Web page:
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I wish to create a function using geometry nodes that calculates the distance between consecutive vertices of a mesh, and adds text depicting the calculated distance between each pair of vertices, exactly at the center of the segment they form. I imagine I need to convert the mesh into a curve first, use the 'Geometry Proximity' node somehow, and also use the 'Value to String' and 'String to Curve' nodes... But this should be done in a loop, probably using fields, for every pair of vertex. I'm not sure how to proceed, normally I would include an example file, but I haven't been able to put together anything that makes sense. How should I go about this?

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2 Answers 2

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That can be optimised a bit if we only use the 11 needed base instances (meaning number from 0 to 9 and the dot).

The principle is the same:

Calculate edge lengths.

Iterate over the edges and sample lengths and positions.

Place instances calculated from the length at the edge position.

enter image description here

Now instances are first made from the "0123456789." text.

Its an iteration again, over the given text so that we create one text curve per character.

enter image description here

Then, another iteration from the length converted to text in order to associate the length text from the instances created above.

enter image description here

Result on a subdivided Suzanne:

enter image description here

(Blender 4.0)

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    $\begingroup$ +1 really nicer solution! $\endgroup$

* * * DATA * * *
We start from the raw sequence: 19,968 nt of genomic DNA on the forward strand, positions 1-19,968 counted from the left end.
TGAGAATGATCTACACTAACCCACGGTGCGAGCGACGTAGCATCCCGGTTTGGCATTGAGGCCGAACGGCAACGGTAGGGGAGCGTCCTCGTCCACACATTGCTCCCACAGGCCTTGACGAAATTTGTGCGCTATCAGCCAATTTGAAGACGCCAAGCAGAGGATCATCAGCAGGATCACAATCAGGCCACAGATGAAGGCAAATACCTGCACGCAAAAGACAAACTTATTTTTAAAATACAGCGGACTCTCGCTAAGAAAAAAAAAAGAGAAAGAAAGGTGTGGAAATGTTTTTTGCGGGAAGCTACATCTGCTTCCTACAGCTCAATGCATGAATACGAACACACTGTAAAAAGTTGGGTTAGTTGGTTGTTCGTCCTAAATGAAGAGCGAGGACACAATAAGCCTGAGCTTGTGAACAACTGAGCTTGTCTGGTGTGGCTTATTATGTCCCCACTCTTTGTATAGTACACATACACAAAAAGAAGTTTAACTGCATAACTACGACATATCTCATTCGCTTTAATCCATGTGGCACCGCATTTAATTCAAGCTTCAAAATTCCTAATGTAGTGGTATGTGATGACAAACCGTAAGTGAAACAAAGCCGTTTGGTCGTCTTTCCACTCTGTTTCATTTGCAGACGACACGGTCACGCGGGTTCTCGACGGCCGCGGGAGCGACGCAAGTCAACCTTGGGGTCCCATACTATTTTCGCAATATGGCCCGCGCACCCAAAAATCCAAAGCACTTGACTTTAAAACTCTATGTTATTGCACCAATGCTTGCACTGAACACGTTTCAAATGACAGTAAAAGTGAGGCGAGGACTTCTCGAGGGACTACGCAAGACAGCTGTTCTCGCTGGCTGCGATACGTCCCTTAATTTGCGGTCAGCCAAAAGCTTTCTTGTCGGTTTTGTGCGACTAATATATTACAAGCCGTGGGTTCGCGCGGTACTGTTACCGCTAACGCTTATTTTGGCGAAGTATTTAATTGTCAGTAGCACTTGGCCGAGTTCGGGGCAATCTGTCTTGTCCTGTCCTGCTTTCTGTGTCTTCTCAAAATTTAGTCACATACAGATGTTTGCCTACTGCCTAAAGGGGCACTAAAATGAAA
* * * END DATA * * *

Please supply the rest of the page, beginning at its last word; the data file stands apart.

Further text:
– Chris
    Jan 25 at 11:37
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    $\begingroup$ Thank you, I really appreciated the feature that makes the text size proportional to the edge lengths, moreover, it was my intention to include it from the beginning but I did not specify it to avoid unnecessarily complicating the question and to get straight to the point. This was exactly what I needed. I was surprised to see how using more nodes makes the node tree more efficient; I would have expected the opposite, although I understand that this approach in the algorithm allows for saving on processing $\endgroup$
    – crucchi
    Jan 25 at 17:58
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with this node setup:

enter image description here

you get this:

enter image description here

Note: Try this out with a simple geometry. It is for sure not the fastest solution, so for suzanne it can take a while

Note2: I recommend using a vertex group or another limiting factor so that you show only "a few" distances for performance reasons.

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  • $\begingroup$ Thanks, I manually recreated your node tree to learn and to better understand @lemon modifications. It worked perfectly, but when I tried the optimized solution from lemon I saw how much faster it is on my computer, and I am going to accept his answer because of this. Thanks very much for your time and for what you teached me and everyone $\endgroup$
    – crucchi
    Jan 25 at 17:53

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